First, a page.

Tom Lane wrote:
> Gunther Schadow <gunther(at)aurora(dot)regenstrief(dot)org> writes:
>>- Sending a parse tree in XML for processing by the optimizer.
>>- Sending an execution plan in XML directly to the executor.
> Supporting this would imply freezing our internal representations of
> parse and plan trees (maybe we could move some bits around a little,
> but we couldn't make large changes without breaking the XML API).
> Like Alex, I don't see any gain that's likely to be worth that price;
> especially not when there are so many things I'm unhappy about in both
> representations. There are TODO items to revamp both representations
> in major ways.
I understand, thanks for responding.
Not to belabor that point too much, but the potential for change
would not necessarily be a live or die issue. Everybody would know
that the direct interface is not a standard and could change
drastically at any time. I guess the bigger problem might be with
documenting these changes other than in comments inside code.
You don't want to have people depend on something they shouldn't
and then get angry about you making changes.
I can understand Alex' lapidar response, but from what I read in the
various tuning guides, all SQL optimizers have their ideosynchrasies.
And the question I'm really still not sure about is whether in many
cases in applications you know the best access plan better than you
know how to convince the optimizer to picking it (all vacuuming etc.
granted.) Or, even worse, you may have to at runtime use application
level knowledge to choose an access plan (and then change your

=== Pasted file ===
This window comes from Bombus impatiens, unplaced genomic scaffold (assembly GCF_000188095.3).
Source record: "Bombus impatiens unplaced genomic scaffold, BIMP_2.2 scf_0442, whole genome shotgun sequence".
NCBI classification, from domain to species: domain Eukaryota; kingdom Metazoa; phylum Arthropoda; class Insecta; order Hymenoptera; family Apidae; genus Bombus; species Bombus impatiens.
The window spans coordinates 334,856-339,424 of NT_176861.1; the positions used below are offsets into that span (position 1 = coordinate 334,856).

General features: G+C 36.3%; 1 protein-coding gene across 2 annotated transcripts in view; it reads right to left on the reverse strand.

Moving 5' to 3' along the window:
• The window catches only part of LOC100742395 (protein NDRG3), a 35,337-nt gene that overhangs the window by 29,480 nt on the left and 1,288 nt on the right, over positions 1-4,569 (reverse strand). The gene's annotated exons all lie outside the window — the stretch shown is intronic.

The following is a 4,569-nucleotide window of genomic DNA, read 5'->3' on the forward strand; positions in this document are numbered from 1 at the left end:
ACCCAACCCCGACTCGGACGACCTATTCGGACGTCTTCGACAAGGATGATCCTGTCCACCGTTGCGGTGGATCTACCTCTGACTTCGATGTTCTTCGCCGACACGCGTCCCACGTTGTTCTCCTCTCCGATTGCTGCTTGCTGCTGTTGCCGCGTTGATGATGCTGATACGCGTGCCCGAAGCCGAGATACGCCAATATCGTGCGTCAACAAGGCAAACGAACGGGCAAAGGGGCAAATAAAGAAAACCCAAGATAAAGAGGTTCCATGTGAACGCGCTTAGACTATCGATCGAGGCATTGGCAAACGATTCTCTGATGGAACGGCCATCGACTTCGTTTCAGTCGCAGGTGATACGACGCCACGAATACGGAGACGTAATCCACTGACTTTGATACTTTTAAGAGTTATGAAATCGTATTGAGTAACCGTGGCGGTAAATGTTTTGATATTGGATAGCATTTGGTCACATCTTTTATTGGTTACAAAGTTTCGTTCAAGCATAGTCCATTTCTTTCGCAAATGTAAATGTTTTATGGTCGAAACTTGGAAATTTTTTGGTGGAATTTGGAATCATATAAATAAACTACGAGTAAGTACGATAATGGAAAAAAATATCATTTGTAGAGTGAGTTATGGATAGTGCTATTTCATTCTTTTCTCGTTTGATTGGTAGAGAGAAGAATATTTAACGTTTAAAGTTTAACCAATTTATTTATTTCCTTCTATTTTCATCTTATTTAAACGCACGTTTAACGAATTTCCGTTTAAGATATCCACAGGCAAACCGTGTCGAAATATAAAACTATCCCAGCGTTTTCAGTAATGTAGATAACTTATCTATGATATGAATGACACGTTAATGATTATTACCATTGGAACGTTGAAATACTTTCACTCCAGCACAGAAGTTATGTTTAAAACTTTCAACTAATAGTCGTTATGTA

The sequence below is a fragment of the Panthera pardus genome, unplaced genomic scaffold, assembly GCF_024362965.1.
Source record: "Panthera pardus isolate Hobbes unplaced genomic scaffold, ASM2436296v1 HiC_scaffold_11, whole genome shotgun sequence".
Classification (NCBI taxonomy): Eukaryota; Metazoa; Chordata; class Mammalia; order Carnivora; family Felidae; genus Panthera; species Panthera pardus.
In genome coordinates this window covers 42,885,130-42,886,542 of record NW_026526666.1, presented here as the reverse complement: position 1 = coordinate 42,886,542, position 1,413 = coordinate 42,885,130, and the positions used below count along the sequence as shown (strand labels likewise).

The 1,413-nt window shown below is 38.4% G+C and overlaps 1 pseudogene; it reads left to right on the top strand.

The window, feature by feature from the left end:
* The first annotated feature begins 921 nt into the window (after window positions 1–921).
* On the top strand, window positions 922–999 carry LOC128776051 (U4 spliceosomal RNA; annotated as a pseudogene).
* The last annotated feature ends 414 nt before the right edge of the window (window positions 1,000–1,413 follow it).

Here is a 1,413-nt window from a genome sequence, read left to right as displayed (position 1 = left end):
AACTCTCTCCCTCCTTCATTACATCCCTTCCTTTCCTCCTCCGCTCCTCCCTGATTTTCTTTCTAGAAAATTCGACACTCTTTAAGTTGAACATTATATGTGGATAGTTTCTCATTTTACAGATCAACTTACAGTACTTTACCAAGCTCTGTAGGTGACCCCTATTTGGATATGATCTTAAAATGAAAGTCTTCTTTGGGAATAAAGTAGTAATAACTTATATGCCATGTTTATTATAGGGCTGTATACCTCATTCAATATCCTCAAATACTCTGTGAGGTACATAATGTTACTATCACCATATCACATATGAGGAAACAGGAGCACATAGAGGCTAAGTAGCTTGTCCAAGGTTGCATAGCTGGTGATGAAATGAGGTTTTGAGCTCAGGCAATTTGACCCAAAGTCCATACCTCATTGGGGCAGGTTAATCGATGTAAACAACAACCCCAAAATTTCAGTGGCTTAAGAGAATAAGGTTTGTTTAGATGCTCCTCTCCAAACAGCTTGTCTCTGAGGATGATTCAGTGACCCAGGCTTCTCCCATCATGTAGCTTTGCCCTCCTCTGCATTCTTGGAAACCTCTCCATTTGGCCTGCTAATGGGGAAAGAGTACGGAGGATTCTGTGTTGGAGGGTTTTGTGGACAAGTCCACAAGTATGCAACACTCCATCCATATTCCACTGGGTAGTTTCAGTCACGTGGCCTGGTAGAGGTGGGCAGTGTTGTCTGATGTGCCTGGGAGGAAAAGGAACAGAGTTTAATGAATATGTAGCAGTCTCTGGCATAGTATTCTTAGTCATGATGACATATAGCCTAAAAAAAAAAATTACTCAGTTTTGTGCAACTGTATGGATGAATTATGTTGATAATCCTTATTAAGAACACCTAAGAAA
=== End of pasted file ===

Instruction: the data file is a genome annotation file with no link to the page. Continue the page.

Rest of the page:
SQL in cryptic ways to convey your desire to the optimizer.) Besides,
if the optimizer can change, the hacks one employs for convincing
it on the SQL level might change too.
For example, we are dealing with research queries to huge tables
(>200 million rows) of patient observations. The best choice of access
plan needs to consider various statistics that a simple histogram
won't cover. I.e., you may want to know what the likelyhood is for
any patient to have an observation of a certain kind and then use
that as your primary criterion to cut down on the size of your
result set as early as possible. For instance, one of our queries
might be "find all patients with a colorectal cancer and hemoglobin
greater than 15 mg/dL." It is extremely critical to first look for the
cancer patients (using an index) and then constrain those with the
hemoglobin, because just about every patient has hemoglobins whereas
cancer is much rarer. So, if you went through hemoglobin you'd end
up doing a complete table scan. Certainly, a simple histogram might
catch that, but there are confounding factors. Since we are searching
for patients, not for individual values, we want to use those
constraints first that have the highest selectivity for patients, not
necessarily for records in the observation table.
These and other issues are all nicely tweakable by SQL if you have
static queries. But if the queries can be in zillions of combinations,
the problem can't be solved by massaging every single SQL query.
(And yes, the problem of n-way joins with n > 6, 7, 8, etc. is very
much a possibility.)
So, Alex suggests to improve the optimizer. That's a thought, however,
it is a much heavier task to do that in general (abstract from the
kind of application domain knowledge) AND it is harder to do that
directly in the backend code than it would be if one could just
send an execution plan.)
Another use case for this that I am considering is that we are
developing a massive distributed querying facility that deal with
horizontal partitioning of data and wants to maintain privacy.
It would be great of course if postgersql had a distributed
database query interface, however, it is much more difficult a
task to implementing this so general that it could be part of the
standard postgresql code than it would be if it was on an experimental
client that directly feeds access plans into the server.
Gunther Schadow, M.D., Ph.D. gschadow(at)regenstrief(dot)org
Medical Information Scientist Regenstrief Institute for Health Care
Adjunct Assistant Professor Indiana University School of Medicine
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